A horrific and smaller-scale echo of the events, rumors, and speculation of nearly nine years ago, we were glued to the TV for information. The youngster's friend, Harry, lives on Trenton Drive. Harry's family evacuated their house, but luckily they live about three-quarters of a mile from the fire and their home was undamaged.

    The fuel source turned out to be a natural-gas pipeline, and in the days and months to come more questions will be answered. [Update - 9/12/10: four people are confirmed dead, and five are missing. The City of San Bruno has listed 37 homes destroyed.]

    Meanwhile, the San Bruno fire prompted a much-needed discussion in our household about bug-out emergencies. We are semi-prepared for a major earthquake, in that we can live for a week on supplies that we have stored securely. The advice for earthquake survivors, however, is to stay put.

    If there were a fire, tidal wave, or other disaster that allowed us only a few minutes to pack and leave, would we know what to throw in the car? Should we stay together or take all our cars? No answer is perfect, but this is one case where any decision is much better than inaction. May you, dear reader, never experience a bug-out situation, but please spend a few minutes thinking about what you are going to do. Your life may depend on it.

    Wednesday, September 08, 2010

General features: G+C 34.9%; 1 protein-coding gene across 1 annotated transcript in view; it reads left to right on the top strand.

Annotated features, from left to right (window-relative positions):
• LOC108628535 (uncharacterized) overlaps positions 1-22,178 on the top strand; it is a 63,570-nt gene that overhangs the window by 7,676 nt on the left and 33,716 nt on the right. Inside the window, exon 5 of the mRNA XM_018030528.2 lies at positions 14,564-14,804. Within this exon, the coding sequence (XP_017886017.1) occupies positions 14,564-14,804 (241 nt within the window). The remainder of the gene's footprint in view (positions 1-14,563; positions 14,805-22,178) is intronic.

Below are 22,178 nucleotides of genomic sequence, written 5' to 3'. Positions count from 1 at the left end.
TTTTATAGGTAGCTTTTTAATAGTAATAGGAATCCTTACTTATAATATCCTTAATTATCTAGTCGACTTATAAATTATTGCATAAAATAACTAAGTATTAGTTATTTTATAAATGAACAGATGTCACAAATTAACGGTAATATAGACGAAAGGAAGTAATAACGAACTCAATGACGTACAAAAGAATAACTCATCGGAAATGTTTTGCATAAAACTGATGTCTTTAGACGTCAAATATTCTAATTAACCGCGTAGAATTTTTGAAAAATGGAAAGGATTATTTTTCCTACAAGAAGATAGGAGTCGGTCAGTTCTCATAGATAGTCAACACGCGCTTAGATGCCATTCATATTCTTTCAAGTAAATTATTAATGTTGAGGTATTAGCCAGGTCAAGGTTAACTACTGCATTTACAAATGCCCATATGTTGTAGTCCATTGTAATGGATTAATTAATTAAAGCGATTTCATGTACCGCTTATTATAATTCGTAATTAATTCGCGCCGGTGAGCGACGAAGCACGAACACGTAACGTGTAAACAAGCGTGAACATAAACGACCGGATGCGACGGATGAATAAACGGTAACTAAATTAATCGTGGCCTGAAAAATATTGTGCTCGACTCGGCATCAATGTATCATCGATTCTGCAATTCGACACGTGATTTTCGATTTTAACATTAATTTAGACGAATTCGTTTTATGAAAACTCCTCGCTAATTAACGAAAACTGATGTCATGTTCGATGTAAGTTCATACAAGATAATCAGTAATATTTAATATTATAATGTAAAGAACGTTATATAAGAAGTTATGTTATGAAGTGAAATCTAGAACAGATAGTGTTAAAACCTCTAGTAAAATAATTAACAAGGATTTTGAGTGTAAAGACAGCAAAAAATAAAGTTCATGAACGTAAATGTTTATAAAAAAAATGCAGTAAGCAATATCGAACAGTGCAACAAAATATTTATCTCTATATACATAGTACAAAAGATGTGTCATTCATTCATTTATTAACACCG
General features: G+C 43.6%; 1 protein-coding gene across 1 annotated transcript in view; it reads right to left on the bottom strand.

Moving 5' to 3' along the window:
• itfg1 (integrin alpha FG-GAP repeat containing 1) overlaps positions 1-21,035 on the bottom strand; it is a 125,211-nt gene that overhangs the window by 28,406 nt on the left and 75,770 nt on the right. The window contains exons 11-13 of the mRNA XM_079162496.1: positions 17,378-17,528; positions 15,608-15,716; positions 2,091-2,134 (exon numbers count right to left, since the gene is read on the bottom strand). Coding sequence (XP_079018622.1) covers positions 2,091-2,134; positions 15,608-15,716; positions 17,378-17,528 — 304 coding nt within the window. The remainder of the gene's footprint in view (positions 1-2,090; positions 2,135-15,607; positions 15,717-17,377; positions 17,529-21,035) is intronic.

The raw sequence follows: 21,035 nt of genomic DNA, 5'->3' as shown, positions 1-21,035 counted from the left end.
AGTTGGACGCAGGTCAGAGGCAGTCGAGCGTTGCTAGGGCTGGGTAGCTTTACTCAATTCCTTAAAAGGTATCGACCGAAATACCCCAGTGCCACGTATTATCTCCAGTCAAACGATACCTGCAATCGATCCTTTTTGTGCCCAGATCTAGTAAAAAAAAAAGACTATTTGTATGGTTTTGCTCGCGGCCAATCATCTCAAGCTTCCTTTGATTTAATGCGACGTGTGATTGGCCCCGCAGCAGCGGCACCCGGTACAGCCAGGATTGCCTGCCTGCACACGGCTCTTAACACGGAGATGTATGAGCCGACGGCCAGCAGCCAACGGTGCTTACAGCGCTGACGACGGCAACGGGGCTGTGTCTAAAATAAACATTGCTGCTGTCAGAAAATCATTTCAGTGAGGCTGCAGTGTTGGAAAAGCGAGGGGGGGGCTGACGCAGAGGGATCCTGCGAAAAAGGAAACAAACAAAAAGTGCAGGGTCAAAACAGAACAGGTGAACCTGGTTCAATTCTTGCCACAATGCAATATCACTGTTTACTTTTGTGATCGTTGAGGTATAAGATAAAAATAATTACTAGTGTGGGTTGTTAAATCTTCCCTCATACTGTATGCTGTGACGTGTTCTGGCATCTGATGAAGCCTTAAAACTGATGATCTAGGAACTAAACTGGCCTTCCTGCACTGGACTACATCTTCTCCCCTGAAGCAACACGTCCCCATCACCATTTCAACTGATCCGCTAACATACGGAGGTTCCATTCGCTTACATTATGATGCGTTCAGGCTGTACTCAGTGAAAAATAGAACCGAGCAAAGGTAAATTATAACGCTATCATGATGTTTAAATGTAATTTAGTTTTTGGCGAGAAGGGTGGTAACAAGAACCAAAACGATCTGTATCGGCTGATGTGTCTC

Peter Pan 360

    Tinkerbell and Wendy (book photo)
    The big white tent is coming down and the show is leaving town. Peter Pan 360, a 21st-century update of J M Barrie's century-old fable, closed its San Francisco run over the Labor Day weekend. I did enjoy its mix of acrobatics, special effects, and drama, but not as much as some enthusiastic reviewers.

    What I liked: 1) The rolling R's, clear diction, and dramatic presence of the British leads; 2) The creative use of puppets and machinery to animate Nana the Newfoundland dog and the crocodile, Hook's nemesis. 3) The acrobatics of "flying" on support wires and the choreographed transitions as the play resumed on land.

    Why I can't give it four stars: 1) the spotty quality of the secondary actors; 2) in a world where spectacle can be pulled up on home widescreens the CGI doesn't measure up to Avatar and the actors aren't Cirque du Soleil acrobats; 3) the adult ticket price of $80 to $120 is steep (it will be lower when the show moves to Orange County later this month).